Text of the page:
The Dadaist poem draws its language from the historical moment quite literally by hijacking the words of a newspaper article which, we presume, describes or analyzes some current event, as newspaper articles are wont to do. Tzara can say that the poem ends up “resembling you” because the poet’s authorial hand is at work, even if only in arranging newspaper clippings. At the thin and calamitous border between the inner-self and the outer-world: That’s where a poem gets born.
Non-Dadaist poems follow the same principle. They can’t help it. All poems are made up of words, and words exist in languages, and the forms and meanings of languages are shaped by their historical moments. Just look at the way the existence of the Internet has changed contemporary poetry. Something like Tommy Pico’s Nature Poem could never have existed before the age of plentiful Wi-Fi, not simply because Pico uses chat lingo like “ppl” or “u”:
oh, but you don’t look very Indian is a thing ppl feel comfortable saying to me
What rhymes with, fuck off and die?
It’s hard to look “like” something most people remember as a ghost,
but I understand the allure of wanting to know—
Knowledge, or its approximate artifice, is a kind of equilibrium when
you feel like a flea in whiskey.
The animating tension in these lines—and throughout the poem—springs from the struggle between an almost existentially exasperated irony and a probing, risky, sincere empathy that exposes the speaker to all manner of fraught relations. That’s Weird Twitter in a nutshell: Sincerity and irony grappling with one another, so close in their charged embrace that each passes through the other and comes out resembling its own double.
The poet works with a historically determined language and its historically determined concepts. As it passes through the poet’s hands, the language acquires some of the poet’s characteristics and concerns. This happens consciously, as when a poet chooses to write about personal matters, but also unconsciously. A poet can try to remove themselves from the language, to write totally impersonally. It can’t be done. The poet transmits themselves by touch in the act of using language. When Rosmarie Waldrop embraced the impersonal art of collage, her poems nevertheless ended up bring about her mother. (See Waldrop’s collection of essays, Dissonance (if you are interested). )
I’ve spoken at length about poetry because it’s the genre I know best, but all the same things can be said about fiction, about nonfiction, about any linguistic art that produces a text. All writing depends on language; all writing is, in some sense, the crystallization of a hybrid world-historic and author-historic moment. This crystal persists past its expiration date; it occurs whenever the book is opened, whenever the text is read. Every encounter with a book is an encounter with a different hunk of space-time superimposed on your own moment.
We speak often in the literary world of a writer’s “voice,” their idiosyncratic style of handling language. A voice is a kind of strange consciousness, distinct from but yoked to the writer. It often has its own agenda. In workshops, I’ve been amazed time and time again by perceptive readers surfacing facets of poems I don’t remember carving—but sure enough, they are there.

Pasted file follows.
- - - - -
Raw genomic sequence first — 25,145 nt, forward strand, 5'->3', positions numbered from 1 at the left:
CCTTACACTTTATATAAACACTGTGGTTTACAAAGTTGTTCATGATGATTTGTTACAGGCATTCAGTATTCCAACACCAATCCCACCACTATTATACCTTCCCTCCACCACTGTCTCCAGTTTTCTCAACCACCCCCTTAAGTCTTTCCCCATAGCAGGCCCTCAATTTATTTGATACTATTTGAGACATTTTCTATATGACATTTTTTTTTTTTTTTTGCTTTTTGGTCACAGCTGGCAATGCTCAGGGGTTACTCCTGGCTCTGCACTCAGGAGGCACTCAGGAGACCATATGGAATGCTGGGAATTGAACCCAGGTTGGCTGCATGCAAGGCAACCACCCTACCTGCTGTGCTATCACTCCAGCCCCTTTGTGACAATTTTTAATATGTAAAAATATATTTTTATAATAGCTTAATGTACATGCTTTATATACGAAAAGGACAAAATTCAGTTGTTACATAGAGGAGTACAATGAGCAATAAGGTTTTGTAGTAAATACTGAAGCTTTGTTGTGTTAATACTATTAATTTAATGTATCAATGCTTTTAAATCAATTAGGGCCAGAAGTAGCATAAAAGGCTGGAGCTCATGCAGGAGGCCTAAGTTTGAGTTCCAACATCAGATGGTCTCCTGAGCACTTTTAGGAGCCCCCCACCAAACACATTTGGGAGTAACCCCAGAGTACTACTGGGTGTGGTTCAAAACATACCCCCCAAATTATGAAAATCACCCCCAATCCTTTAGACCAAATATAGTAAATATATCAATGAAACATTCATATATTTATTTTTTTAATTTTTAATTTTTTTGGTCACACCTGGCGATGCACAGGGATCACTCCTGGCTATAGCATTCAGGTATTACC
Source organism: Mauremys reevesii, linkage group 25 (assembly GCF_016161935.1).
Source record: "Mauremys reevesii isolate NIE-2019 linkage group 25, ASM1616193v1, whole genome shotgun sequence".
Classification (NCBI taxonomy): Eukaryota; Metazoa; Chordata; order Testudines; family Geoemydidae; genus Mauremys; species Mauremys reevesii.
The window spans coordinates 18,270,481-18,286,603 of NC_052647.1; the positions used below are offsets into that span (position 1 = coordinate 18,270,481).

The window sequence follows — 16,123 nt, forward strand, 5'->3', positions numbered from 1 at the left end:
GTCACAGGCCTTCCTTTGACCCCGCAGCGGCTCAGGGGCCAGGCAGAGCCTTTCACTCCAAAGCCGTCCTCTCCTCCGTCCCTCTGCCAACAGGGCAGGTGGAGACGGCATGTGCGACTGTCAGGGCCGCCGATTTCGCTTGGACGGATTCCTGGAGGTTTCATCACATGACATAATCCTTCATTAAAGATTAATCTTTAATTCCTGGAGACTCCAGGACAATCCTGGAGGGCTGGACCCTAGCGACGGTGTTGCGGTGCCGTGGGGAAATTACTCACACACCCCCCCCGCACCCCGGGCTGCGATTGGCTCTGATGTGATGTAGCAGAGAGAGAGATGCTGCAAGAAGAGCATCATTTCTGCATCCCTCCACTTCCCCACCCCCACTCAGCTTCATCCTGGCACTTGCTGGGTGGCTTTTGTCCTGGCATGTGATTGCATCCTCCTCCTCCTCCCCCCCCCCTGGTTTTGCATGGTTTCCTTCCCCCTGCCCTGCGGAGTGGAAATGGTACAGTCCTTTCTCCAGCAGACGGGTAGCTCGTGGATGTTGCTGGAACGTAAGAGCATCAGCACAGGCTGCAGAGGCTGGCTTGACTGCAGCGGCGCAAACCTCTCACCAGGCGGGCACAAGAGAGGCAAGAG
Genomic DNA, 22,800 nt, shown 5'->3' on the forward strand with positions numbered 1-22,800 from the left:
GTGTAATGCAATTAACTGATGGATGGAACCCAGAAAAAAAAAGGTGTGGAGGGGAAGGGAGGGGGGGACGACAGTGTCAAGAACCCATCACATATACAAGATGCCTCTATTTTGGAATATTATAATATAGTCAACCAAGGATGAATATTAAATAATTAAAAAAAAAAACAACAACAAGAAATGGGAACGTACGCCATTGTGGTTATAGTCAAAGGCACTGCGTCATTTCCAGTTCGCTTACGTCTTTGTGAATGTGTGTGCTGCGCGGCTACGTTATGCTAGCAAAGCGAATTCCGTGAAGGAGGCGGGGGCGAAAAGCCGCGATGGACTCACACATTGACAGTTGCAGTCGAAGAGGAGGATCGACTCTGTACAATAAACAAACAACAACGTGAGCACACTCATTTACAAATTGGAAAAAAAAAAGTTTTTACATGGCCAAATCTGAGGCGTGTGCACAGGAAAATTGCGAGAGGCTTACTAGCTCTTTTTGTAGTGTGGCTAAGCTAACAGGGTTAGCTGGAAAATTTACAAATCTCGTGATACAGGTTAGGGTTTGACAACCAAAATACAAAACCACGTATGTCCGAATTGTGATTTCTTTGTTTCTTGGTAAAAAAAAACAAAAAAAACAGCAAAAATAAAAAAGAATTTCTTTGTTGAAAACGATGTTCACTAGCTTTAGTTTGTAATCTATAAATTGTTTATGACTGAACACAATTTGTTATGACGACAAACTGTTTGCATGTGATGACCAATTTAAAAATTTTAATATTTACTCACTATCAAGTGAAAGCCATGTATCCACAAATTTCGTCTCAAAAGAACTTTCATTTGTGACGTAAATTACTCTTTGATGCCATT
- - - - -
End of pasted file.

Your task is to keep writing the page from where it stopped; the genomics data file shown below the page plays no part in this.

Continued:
“Our writing is smarter than we are,” a former professor of mine, Laurie Sheck, used to say.
Like a human consciousness, the voice is the product of a liminal space. It comes into being when the writer and the historical moment meet; it finds its body in the language that results from this encounter. Swensen’s stranger crossing the street at the wrong time is the figure of the voice. You turn and it’s there. It’s always there. It declaims—for pages and pages it recites its endless and endlessly reiterated litany.
But a consciousness can do more than monologue if it comes into contact with another consciousness. How do we crack open the crystal and slip inside? How do we break the shell surrounding this displaced moment and usher the figure out to speak with us rather than at us?
We bibliomance, of course.
Image Credit: pxhere.
A little more than 10 years ago I was an MFA student finishing my thesis, a collection of short stories that I had no intention of publishing. I wanted to be a novelist; the stories, I figured, were teaching me how I might do that. After I graduated, I started a book. Between SAT tutoring jobs, bookstore and cheese store shifts, and teaching my own workshops, I would sit down to write — and also panic. I thought, I have no idea what I’m doing! It was true, I didn’t; as anyone who’s written both knows, novels and short stories are very different beasts. At these moments, I would hear the voice of my former thesis advisor Margot Livesey in my head. In her sweet Scottish lilt, she’d urge me forward. She was (and is) an author I admire, and I wanted to make her proud. In this way, I put one sentence down, then another and another.